A cultural primer on the country:

After looking at the statistics, Frum concludes that no one should be surprised by the recent unrest:

In less than a single decade, the foreign-born share of the Swedish population has risen from under 10% to over 15%. Unemployment among immigrants exceeds 16%; among native Swedes, it is only 6%. [And d]espite a heavily redistributionist tax system and a generous welfare state, the wealth gap between natives and immigrants is wide and apparently widening.

On the corresponding rise in crime:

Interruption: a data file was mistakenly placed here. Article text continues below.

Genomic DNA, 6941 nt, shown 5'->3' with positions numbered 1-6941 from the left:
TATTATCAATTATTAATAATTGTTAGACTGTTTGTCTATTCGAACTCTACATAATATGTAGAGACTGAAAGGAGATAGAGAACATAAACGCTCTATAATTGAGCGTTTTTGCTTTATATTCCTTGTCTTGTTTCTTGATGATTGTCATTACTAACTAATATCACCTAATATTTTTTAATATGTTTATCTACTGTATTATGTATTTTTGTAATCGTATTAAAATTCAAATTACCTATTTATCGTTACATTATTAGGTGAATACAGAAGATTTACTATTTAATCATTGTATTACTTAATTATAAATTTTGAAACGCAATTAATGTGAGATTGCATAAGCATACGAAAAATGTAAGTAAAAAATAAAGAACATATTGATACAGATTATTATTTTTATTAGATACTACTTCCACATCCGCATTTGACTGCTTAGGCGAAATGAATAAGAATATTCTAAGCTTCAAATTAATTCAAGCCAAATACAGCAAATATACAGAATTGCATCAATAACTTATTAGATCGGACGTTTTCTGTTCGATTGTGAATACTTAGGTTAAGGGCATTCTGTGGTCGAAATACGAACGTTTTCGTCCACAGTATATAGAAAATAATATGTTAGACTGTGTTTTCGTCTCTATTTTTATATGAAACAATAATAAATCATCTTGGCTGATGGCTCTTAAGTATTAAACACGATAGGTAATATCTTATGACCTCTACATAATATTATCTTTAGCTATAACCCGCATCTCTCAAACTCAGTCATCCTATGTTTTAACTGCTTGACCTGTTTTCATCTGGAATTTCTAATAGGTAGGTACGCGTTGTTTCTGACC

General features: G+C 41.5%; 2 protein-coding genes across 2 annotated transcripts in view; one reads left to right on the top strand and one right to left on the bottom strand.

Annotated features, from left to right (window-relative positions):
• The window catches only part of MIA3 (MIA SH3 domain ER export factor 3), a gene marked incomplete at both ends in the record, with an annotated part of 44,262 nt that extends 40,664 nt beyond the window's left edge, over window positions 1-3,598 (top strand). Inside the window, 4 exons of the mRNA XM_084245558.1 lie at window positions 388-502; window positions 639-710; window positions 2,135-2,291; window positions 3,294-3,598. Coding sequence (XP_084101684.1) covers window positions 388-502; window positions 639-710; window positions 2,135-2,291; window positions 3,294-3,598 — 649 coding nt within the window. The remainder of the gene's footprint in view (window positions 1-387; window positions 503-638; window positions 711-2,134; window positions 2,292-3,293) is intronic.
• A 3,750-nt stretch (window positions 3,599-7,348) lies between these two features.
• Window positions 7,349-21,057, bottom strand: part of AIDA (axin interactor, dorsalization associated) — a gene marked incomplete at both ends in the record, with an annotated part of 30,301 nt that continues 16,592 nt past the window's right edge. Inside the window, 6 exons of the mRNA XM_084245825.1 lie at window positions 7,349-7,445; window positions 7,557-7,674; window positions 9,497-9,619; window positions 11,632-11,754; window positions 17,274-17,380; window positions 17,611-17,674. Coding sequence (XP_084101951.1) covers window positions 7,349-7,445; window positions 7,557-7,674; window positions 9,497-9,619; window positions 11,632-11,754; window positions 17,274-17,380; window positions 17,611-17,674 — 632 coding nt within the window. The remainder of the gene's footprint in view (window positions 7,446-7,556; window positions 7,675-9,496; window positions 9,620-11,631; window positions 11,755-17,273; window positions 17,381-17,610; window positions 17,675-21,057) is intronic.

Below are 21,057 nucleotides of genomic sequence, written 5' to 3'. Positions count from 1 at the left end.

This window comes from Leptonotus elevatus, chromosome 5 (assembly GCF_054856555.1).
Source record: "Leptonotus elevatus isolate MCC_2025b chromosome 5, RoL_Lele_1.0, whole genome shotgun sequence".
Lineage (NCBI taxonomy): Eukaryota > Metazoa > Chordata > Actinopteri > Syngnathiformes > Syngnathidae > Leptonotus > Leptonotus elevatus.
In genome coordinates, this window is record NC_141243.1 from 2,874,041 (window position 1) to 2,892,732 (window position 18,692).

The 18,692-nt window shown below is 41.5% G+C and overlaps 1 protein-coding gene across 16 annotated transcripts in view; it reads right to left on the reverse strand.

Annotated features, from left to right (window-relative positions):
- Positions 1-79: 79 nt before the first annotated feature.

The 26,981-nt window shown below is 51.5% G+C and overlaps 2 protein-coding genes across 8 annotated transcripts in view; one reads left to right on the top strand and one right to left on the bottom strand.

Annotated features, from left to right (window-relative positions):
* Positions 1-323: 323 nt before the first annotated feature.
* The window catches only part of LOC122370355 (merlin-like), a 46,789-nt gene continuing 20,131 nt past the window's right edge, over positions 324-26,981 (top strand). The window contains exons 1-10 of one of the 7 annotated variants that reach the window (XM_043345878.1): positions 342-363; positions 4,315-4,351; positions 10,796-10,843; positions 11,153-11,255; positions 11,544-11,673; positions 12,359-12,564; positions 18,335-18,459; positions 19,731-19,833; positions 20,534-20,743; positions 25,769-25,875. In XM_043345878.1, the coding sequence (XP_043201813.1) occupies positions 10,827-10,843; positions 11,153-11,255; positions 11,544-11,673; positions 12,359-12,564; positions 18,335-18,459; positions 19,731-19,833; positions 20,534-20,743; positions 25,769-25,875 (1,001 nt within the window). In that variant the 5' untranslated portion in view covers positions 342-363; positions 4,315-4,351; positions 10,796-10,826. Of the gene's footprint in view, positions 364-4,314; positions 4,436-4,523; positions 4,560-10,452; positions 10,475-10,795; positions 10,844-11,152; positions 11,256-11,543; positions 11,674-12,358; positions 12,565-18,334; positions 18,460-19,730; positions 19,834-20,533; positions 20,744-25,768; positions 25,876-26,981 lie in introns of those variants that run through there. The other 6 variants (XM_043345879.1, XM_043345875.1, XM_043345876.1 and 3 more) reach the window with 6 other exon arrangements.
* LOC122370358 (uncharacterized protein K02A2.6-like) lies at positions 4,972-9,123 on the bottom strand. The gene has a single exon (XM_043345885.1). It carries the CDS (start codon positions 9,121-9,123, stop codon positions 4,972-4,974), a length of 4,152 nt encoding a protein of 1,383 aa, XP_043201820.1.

Swedish authorities are notoriously tight-lipped about the connection between immigration and crime. Sweden does not report data on crimes by foreign-born people, only by foreign passport holders – meaning that an immigrant who has been naturalized will be counted as a Swede for statistical purposes. Even on that restrictive basis, it’s apparent there is a real problem. In 2010, almost 30% of the people in Swedish prisons held foreign passports. A broader study of crime statistics from 1997-2001 – that is, well before the recent immigration surge – found that immigrants and children of immigrants together committed more than 40% of all Swedish crime. In particular, immigrants and children of immigrants were five times more likely than native Swedes to be investigated for sex crimes, a rising Swedish concern.